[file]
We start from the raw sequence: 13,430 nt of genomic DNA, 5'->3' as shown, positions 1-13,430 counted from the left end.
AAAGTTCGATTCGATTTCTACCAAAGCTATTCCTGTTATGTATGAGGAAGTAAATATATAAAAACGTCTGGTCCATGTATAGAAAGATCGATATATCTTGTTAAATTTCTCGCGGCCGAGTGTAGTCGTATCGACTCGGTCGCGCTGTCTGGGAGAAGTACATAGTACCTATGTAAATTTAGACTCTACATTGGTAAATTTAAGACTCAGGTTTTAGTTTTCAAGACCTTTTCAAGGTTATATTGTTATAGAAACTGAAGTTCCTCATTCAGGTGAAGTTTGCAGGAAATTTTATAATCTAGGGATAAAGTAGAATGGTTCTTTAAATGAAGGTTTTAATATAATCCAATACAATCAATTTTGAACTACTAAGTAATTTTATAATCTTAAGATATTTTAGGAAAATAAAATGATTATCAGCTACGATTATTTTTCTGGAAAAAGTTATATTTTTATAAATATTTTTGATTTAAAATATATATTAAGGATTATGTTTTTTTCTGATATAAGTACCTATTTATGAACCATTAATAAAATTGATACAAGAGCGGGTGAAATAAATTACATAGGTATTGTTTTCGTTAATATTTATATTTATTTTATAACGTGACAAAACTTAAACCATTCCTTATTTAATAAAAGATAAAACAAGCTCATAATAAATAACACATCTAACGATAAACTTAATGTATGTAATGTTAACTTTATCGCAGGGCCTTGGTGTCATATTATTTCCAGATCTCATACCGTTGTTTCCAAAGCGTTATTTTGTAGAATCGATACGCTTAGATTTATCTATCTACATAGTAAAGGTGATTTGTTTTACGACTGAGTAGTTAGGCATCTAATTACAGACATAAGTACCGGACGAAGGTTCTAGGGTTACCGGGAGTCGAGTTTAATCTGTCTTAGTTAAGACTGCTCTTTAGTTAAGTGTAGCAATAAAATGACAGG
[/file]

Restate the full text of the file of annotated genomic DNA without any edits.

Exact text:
We start from the raw sequence: 13,430 nt of genomic DNA, 5'->3' as shown, positions 1-13,430 counted from the left end.
AAAGTTCGATTCGATTTCTACCAAAGCTATTCCTGTTATGTATGAGGAAGTAAATATATAAAAACGTCTGGTCCATGTATAGAAAGATCGATATATCTTGTTAAATTTCTCGCGGCCGAGTGTAGTCGTATCGACTCGGTCGCGCTGTCTGGGAGAAGTACATAGTACCTATGTAAATTTAGACTCTACATTGGTAAATTTAAGACTCAGGTTTTAGTTTTCAAGACCTTTTCAAGGTTATATTGTTATAGAAACTGAAGTTCCTCATTCAGGTGAAGTTTGCAGGAAATTTTATAATCTAGGGATAAAGTAGAATGGTTCTTTAAATGAAGGTTTTAATATAATCCAATACAATCAATTTTGAACTACTAAGTAATTTTATAATCTTAAGATATTTTAGGAAAATAAAATGATTATCAGCTACGATTATTTTTCTGGAAAAAGTTATATTTTTATAAATATTTTTGATTTAAAATATATATTAAGGATTATGTTTTTTTCTGATATAAGTACCTATTTATGAACCATTAATAAAATTGATACAAGAGCGGGTGAAATAAATTACATAGGTATTGTTTTCGTTAATATTTATATTTATTTTATAACGTGACAAAACTTAAACCATTCCTTATTTAATAAAAGATAAAACAAGCTCATAATAAATAACACATCTAACGATAAACTTAATGTATGTAATGTTAACTTTATCGCAGGGCCTTGGTGTCATATTATTTCCAGATCTCATACCGTTGTTTCCAAAGCGTTATTTTGTAGAATCGATACGCTTAGATTTATCTATCTACATAGTAAAGGTGATTTGTTTTACGACTGAGTAGTTAGGCATCTAATTACAGACATAAGTACCGGACGAAGGTTCTAGGGTTACCGGGAGTCGAGTTTAATCTGTCTTAGTTAAGACTGCTCTTTAGTTAAGTGTAGCAATAAAATGACAGG